Prime Minister Justin Trudeau is to visit a Saskatchewan First Nation today to exonerate a chief unjustly convicted of treason more than 130 years ago.
Trudeau is to vindicate Chief Poundmaker during a ceremony at the reserve that bears his name — Poundmaker Cree Nation — about 200 kilometres northwest of Saskatoon.
Members of the First Nation describe Poundmaker as an important political leader who spoke out against Treaty 6 and stood up for his people at the time of the 1885 Northwest Rebellion.
They say Poundmaker was inappropriately labelled a traitor even though he stopped First Nations fighters from going after retreating federal forces that had attacked them.
Poundmaker was tried for treason in Regina and imprisoned at Stony Mountain penitentiary in Manitoba before he was released because of poor health.
He died in 1886.
Milton Tootoosis is a headman and councillor at the reserve and believes the exoneration is a chance for Canadians to learn Poundmaker's true history.
"It’s about a great leader, a diplomat, a peacekeeper, who saved a lot of lives when he took action into his own hands," Tootoosis said.
The First Nation spent years trying to persuade the federal government to exonerate Poundmaker, he said.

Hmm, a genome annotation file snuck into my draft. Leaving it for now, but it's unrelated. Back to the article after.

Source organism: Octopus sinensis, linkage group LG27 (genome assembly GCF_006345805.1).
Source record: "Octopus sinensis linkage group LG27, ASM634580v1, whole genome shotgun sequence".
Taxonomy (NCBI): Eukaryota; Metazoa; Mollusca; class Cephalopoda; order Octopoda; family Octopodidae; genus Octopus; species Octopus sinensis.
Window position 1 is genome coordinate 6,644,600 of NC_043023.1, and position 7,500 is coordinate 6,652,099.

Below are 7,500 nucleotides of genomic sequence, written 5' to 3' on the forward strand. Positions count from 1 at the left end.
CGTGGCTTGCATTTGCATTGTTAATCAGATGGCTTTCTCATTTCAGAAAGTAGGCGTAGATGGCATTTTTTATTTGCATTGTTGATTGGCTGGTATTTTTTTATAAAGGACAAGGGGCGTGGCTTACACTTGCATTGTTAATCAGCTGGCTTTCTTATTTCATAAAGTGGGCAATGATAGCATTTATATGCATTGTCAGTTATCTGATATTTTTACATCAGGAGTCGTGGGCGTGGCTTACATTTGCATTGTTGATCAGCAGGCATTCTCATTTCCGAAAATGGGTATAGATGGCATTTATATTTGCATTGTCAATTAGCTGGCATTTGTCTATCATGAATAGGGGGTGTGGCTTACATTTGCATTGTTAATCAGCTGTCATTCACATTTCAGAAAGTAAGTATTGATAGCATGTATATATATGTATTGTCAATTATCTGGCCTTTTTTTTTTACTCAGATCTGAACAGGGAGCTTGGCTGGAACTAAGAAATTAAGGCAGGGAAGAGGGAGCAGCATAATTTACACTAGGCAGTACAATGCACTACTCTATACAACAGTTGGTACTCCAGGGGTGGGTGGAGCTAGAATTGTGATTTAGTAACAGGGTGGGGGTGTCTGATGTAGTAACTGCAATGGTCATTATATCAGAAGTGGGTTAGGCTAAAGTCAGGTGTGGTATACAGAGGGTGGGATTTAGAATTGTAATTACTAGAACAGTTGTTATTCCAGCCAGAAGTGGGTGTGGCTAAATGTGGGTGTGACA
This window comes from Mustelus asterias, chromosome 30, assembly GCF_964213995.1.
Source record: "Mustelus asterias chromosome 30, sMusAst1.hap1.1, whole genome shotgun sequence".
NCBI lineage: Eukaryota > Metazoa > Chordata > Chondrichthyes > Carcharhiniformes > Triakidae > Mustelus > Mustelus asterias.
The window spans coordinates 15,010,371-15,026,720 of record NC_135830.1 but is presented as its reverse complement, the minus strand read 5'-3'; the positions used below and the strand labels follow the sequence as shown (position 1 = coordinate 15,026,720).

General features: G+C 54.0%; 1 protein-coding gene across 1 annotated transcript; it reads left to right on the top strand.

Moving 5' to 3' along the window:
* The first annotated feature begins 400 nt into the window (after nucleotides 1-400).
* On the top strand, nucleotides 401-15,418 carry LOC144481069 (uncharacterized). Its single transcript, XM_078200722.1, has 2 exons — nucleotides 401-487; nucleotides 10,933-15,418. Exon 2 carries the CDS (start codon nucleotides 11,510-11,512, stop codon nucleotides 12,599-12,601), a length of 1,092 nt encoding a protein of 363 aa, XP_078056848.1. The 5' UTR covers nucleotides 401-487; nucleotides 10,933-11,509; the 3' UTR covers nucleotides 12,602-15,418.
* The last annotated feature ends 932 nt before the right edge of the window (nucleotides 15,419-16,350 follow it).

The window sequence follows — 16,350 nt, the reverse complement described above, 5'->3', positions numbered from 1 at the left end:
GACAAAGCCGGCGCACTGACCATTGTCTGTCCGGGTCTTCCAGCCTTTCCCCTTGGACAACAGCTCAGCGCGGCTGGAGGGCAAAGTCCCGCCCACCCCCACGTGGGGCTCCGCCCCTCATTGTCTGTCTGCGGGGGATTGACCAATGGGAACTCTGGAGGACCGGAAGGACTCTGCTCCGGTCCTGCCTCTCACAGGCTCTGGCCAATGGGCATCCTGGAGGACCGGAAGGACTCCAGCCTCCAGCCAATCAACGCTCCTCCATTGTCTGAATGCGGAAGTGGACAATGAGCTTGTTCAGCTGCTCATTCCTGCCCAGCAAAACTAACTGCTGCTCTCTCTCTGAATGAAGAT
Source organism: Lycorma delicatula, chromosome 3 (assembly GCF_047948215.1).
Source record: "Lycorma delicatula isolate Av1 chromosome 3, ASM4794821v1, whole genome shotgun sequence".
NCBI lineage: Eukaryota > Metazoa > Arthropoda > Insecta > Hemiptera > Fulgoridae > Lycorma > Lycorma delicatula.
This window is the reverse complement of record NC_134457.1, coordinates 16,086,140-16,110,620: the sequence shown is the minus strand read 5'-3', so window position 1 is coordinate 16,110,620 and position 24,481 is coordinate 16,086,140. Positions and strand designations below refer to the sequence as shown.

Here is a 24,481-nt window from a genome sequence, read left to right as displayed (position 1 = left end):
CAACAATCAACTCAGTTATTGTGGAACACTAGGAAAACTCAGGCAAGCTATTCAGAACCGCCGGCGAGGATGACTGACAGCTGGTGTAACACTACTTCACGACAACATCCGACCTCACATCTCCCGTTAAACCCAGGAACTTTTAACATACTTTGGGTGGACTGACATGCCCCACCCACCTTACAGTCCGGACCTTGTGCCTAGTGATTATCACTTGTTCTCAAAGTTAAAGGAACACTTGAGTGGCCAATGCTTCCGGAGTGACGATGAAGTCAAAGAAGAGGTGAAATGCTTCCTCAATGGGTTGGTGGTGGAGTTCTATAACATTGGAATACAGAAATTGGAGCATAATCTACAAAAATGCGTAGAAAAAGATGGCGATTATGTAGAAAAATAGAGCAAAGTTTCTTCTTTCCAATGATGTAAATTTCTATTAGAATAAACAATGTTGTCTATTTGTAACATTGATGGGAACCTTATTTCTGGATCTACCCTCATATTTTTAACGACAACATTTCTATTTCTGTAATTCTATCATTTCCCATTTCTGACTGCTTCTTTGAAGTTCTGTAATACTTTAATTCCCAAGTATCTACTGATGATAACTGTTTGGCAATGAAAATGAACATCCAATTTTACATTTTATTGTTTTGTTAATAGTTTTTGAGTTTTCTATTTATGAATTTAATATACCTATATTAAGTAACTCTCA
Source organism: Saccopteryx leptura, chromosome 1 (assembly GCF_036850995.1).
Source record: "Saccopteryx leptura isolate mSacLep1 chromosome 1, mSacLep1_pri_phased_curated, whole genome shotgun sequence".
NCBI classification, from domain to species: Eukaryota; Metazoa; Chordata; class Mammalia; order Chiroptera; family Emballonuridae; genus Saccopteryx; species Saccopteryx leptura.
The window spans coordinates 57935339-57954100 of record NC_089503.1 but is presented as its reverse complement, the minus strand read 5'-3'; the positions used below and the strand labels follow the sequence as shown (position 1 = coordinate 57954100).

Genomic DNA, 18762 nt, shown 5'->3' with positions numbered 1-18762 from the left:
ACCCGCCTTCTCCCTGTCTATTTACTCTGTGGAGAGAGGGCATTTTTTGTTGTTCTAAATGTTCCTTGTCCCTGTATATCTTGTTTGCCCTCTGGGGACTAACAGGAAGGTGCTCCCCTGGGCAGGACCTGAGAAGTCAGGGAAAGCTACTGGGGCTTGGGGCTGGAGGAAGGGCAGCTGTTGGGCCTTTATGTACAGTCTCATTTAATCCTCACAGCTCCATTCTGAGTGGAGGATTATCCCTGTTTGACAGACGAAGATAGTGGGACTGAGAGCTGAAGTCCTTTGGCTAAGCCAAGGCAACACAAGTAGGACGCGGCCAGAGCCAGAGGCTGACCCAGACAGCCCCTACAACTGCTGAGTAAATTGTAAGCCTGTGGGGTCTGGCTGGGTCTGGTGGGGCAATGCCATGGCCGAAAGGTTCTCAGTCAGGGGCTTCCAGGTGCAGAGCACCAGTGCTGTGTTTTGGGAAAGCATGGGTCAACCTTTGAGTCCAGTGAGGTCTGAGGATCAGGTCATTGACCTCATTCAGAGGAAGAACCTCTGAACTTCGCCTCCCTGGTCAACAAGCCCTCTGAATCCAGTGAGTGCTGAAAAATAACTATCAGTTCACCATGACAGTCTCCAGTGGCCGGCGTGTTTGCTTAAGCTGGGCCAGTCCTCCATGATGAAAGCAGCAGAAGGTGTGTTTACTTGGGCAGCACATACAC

Leaders thought it was a good time to raise the issue again when Ottawa announced its full support of the United Nations Declaration on the Rights of Indigenous Peoples and after the Truth and Reconciliation Commission issued its final report, said Tootoosis.
"Why not? The worst they can say is no. But if Canada is talking about truth, justice and reconciliation, maybe we give this another try."
While the exoneration will be important for the First Nation, Tootoosis said it still has grievances with the Crown over treaty implementation.
The federal government says it prioritizes reconciliation with Indigenous peoples and that Minister of Crown-Indigenous Relations, Carolyn Bennett, began working with the First Nation on its request last year.
"This is a major step in our ongoing joint work with the Poundmaker Cree Nation to address historic grievances and build a renewed relationship into the future based on mutual respect, co-operation, and partnership," said a statement from Bennett.
Last year, Trudeau apologized to the Tsilhqot’in community in British Columbia for the hanging of six chiefs more than 150 years ago and delivered a statement of exoneration in the House of Commons.